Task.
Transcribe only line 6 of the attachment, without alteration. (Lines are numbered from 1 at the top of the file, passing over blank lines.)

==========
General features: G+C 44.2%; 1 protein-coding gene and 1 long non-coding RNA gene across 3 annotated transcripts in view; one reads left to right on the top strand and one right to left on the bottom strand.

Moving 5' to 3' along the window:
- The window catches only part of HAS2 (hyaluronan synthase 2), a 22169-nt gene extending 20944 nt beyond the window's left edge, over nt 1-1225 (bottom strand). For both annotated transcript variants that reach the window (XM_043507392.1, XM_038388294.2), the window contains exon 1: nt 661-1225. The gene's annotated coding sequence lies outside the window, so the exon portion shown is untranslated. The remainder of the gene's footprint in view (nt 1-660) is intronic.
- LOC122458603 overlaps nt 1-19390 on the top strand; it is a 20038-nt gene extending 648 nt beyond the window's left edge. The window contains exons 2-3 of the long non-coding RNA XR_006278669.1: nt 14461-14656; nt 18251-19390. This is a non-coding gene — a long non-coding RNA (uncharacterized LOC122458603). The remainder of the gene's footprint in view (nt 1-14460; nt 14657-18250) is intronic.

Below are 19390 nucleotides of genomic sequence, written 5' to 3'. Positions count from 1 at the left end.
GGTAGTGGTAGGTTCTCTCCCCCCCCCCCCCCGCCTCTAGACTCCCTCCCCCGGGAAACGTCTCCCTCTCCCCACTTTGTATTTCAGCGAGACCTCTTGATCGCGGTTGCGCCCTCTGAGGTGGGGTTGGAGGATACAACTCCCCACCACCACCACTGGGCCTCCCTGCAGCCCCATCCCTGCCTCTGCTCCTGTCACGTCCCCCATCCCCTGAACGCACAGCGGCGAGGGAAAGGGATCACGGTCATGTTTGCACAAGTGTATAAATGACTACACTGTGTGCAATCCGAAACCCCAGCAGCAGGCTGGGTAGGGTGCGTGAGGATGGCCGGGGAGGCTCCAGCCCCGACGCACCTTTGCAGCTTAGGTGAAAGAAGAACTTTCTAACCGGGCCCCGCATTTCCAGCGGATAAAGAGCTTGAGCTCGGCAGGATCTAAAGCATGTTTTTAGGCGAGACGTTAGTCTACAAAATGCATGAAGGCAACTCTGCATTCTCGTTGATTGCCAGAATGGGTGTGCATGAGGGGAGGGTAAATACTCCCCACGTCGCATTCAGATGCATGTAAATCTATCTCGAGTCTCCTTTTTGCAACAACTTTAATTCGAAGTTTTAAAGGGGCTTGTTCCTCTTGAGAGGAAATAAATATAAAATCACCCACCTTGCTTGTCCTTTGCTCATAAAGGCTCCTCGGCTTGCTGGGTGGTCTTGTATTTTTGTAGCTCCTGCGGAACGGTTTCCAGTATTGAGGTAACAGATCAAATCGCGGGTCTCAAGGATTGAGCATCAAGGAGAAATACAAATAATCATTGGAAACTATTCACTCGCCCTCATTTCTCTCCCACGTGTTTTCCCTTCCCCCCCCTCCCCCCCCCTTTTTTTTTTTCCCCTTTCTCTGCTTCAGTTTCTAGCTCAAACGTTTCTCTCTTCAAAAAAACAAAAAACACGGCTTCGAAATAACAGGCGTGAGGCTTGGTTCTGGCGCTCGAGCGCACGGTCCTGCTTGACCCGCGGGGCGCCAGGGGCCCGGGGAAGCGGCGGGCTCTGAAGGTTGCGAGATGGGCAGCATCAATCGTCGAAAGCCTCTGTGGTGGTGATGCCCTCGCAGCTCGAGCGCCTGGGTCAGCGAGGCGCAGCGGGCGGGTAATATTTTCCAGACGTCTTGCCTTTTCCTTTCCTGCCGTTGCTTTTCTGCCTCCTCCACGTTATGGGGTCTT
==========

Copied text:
GGTAGTGGTAGGTTCTCTCCCCCCCCCCCCCCGCCTCTAGACTCCCTCCCCCGGGAAACGTCTCCCTCTCCCCACTTTGTATTTCAGCGAGACCTCTTGATCGCGGTTGCGCCCTCTGAGGTGGGGTTGGAGGATACAACTCCCCACCACCACCACTGGGCCTCCCTGCAGCCCCATCCCTGCCTCTGCTCCTGTCACGTCCCCCATCCCCTGAACGCACAGCGGCGAGGGAAAGGGATCACGGTCATGTTTGCACAAGTGTATAAATGACTACACTGTGTGCAATCCGAAACCCCAGCAGCAGGCTGGGTAGGGTGCGTGAGGATGGCCGGGGAGGCTCCAGCCCCGACGCACCTTTGCAGCTTAGGTGAAAGAAGAACTTTCTAACCGGGCCCCGCATTTCCAGCGGATAAAGAGCTTGAGCTCGGCAGGATCTAAAGCATGTTTTTAGGCGAGACGTTAGTCTACAAAATGCATGAAGGCAACTCTGCATTCTCGTTGATTGCCAGAATGGGTGTGCATGAGGGGAGGGTAAATACTCCCCACGTCGCATTCAGATGCATGTAAATCTATCTCGAGTCTCCTTTTTGCAACAACTTTAATTCGAAGTTTTAAAGGGGCTTGTTCCTCTTGAGAGGAAATAAATATAAAATCACCCACCTTGCTTGTCCTTTGCTCATAAAGGCTCCTCGGCTTGCTGGGTGGTCTTGTATTTTTGTAGCTCCTGCGGAACGGTTTCCAGTATTGAGGTAACAGATCAAATCGCGGGTCTCAAGGATTGAGCATCAAGGAGAAATACAAATAATCATTGGAAACTATTCACTCGCCCTCATTTCTCTCCCACGTGTTTTCCCTTCCCCCCCCTCCCCCCCCCTTTTTTTTTTTCCCCTTTCTCTGCTTCAGTTTCTAGCTCAAACGTTTCTCTCTTCAAAAAAACAAAAAACACGGCTTCGAAATAACAGGCGTGAGGCTTGGTTCTGGCGCTCGAGCGCACGGTCCTGCTTGACCCGCGGGGCGCCAGGGGCCCGGGGAAGCGGCGGGCTCTGAAGGTTGCGAGATGGGCAGCATCAATCGTCGAAAGCCTCTGTGGTGGTGATGCCCTCGCAGCTCGAGCGCCTGGGTCAGCGAGGCGCAGCGGGCGGGTAATATTTTCCAGACGTCTTGCCTTTTCCTTTCCTGCCGTTGCTTTTCTGCCTCCTCCACGTTATGGGGTCTT